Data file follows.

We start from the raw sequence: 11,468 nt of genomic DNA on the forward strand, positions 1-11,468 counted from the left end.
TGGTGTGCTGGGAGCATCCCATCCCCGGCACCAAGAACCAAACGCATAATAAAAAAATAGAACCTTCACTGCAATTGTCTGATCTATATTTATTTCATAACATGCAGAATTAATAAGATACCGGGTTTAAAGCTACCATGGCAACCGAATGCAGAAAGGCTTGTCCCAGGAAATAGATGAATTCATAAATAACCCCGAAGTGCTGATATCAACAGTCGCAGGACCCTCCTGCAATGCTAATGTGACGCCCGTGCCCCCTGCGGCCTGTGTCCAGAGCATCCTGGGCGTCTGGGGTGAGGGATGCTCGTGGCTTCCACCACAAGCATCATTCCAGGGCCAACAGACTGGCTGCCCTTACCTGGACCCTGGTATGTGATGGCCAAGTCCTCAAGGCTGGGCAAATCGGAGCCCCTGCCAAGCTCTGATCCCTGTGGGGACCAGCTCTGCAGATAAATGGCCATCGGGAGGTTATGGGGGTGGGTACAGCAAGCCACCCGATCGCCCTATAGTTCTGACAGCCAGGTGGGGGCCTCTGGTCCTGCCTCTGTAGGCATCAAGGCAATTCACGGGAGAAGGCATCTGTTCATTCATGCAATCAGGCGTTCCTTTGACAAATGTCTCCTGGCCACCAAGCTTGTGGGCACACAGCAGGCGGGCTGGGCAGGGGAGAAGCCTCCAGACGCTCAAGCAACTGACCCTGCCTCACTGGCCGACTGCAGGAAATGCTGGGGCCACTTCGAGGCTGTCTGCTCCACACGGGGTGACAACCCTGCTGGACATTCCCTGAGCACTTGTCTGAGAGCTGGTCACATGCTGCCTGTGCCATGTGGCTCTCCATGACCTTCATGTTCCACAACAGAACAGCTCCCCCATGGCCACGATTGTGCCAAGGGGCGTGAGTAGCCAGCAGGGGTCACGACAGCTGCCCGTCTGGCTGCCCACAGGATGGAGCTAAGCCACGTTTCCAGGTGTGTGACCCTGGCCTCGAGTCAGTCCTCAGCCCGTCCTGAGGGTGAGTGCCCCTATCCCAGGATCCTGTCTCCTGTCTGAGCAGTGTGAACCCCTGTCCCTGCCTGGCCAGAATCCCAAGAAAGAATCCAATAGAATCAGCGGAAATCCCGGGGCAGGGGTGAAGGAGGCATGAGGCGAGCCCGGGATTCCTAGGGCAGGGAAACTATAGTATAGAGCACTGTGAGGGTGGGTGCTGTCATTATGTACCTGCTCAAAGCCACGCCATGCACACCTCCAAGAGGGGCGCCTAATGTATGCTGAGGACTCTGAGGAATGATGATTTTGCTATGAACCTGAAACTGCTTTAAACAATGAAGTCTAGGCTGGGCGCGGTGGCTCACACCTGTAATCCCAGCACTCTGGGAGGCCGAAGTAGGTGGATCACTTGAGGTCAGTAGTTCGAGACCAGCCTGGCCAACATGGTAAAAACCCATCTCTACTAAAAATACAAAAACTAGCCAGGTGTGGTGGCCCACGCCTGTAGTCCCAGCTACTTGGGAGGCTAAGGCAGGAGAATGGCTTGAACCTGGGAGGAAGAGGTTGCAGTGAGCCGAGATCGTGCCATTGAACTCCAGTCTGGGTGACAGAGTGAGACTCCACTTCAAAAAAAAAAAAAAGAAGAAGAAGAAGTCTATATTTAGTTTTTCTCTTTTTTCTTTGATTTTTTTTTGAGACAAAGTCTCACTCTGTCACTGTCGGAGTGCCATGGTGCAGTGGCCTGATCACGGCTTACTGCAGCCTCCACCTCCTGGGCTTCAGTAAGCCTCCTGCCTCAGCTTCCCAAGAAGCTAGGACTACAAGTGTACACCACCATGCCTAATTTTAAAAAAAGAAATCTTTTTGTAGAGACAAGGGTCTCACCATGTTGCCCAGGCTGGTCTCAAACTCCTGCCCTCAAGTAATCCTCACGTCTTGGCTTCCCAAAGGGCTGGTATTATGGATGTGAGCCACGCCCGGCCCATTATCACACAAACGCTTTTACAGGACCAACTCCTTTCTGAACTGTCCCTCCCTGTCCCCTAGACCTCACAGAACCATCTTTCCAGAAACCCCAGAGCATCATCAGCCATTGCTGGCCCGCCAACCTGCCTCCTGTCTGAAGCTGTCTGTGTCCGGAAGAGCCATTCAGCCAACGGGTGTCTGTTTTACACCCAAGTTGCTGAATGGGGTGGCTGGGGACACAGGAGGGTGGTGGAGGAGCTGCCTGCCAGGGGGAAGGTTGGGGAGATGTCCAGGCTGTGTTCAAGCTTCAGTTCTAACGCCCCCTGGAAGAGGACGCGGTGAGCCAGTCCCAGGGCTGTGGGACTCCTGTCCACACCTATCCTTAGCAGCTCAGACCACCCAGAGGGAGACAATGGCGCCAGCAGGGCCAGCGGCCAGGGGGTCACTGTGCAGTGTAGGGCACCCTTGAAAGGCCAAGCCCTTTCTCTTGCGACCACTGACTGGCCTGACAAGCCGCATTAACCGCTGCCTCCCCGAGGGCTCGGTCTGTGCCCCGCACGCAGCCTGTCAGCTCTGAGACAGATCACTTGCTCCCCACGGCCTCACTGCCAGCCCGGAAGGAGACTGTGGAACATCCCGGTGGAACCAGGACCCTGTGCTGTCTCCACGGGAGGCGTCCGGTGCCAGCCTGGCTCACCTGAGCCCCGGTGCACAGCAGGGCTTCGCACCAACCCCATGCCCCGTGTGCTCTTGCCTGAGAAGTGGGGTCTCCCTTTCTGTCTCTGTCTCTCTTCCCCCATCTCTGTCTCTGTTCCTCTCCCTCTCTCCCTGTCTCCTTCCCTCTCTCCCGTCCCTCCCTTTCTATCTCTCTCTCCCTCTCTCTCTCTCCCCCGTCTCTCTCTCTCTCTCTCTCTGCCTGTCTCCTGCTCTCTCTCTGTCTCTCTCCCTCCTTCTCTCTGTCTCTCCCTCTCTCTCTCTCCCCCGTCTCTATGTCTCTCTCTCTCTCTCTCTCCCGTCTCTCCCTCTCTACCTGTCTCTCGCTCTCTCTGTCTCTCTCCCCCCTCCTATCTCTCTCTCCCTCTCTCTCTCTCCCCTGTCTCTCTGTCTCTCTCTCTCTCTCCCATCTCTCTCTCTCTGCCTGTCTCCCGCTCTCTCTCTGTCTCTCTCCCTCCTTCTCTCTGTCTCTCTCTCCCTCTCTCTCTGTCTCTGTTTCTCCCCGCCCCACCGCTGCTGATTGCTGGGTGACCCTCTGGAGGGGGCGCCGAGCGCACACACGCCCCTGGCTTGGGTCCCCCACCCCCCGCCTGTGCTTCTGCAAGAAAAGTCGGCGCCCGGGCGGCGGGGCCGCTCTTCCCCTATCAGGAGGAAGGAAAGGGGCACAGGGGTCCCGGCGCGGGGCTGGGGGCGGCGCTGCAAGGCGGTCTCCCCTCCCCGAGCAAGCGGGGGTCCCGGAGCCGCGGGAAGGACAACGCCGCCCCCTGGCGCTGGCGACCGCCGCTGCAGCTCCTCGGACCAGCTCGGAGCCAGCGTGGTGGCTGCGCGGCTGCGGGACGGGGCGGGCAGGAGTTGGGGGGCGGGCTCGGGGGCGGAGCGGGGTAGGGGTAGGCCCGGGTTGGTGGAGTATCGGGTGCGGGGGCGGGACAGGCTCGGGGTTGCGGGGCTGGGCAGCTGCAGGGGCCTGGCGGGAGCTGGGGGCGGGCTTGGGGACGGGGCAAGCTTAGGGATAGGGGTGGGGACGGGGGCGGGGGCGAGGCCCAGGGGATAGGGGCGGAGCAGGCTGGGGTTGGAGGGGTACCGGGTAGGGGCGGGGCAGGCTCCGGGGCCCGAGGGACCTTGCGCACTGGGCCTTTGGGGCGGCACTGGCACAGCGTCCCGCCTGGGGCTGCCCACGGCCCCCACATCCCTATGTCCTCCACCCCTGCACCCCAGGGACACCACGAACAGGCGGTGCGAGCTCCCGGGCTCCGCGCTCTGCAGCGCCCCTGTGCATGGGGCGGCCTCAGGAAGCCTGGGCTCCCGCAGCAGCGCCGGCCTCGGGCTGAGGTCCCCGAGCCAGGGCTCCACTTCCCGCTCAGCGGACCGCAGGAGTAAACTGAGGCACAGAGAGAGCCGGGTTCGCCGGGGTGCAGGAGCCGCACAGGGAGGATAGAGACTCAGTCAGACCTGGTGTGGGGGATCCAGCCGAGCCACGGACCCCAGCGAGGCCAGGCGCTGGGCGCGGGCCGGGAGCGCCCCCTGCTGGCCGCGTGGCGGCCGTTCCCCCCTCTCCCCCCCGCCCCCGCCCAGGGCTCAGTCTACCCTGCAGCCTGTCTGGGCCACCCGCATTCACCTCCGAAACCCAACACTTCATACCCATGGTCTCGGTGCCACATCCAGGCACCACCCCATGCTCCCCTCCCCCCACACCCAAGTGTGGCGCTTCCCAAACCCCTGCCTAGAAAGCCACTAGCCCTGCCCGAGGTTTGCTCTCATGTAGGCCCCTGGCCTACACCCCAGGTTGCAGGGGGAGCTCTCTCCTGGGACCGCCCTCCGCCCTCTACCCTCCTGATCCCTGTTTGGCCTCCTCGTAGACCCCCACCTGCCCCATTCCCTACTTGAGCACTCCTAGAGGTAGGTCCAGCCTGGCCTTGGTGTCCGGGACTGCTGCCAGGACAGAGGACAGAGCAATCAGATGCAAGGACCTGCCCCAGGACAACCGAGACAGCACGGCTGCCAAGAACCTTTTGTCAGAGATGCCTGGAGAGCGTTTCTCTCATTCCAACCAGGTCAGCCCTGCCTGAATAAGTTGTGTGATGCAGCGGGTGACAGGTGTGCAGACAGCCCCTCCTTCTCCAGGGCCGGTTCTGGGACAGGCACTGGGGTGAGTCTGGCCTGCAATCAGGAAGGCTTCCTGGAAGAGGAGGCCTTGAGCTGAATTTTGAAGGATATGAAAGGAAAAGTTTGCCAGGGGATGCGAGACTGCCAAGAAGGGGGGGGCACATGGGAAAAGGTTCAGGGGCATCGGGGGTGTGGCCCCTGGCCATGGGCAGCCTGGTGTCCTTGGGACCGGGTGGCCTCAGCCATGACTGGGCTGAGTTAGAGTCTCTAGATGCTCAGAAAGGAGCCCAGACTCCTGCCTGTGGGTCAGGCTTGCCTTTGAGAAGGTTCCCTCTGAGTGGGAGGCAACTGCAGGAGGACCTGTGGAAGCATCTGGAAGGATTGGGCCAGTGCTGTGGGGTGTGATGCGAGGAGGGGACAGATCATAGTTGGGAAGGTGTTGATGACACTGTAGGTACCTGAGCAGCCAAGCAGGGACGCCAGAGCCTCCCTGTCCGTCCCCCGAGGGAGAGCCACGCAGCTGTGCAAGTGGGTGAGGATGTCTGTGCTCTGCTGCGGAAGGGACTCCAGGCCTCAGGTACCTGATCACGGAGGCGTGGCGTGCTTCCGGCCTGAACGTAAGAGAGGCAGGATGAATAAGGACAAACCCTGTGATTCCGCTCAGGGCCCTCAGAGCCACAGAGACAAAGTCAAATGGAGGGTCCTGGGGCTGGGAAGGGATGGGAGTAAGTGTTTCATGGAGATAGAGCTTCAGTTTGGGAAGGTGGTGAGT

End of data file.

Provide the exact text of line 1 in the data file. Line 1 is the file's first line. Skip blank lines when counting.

We start from the raw sequence: 11,468 nt of genomic DNA on the forward strand, positions 1-11,468 counted from the left end.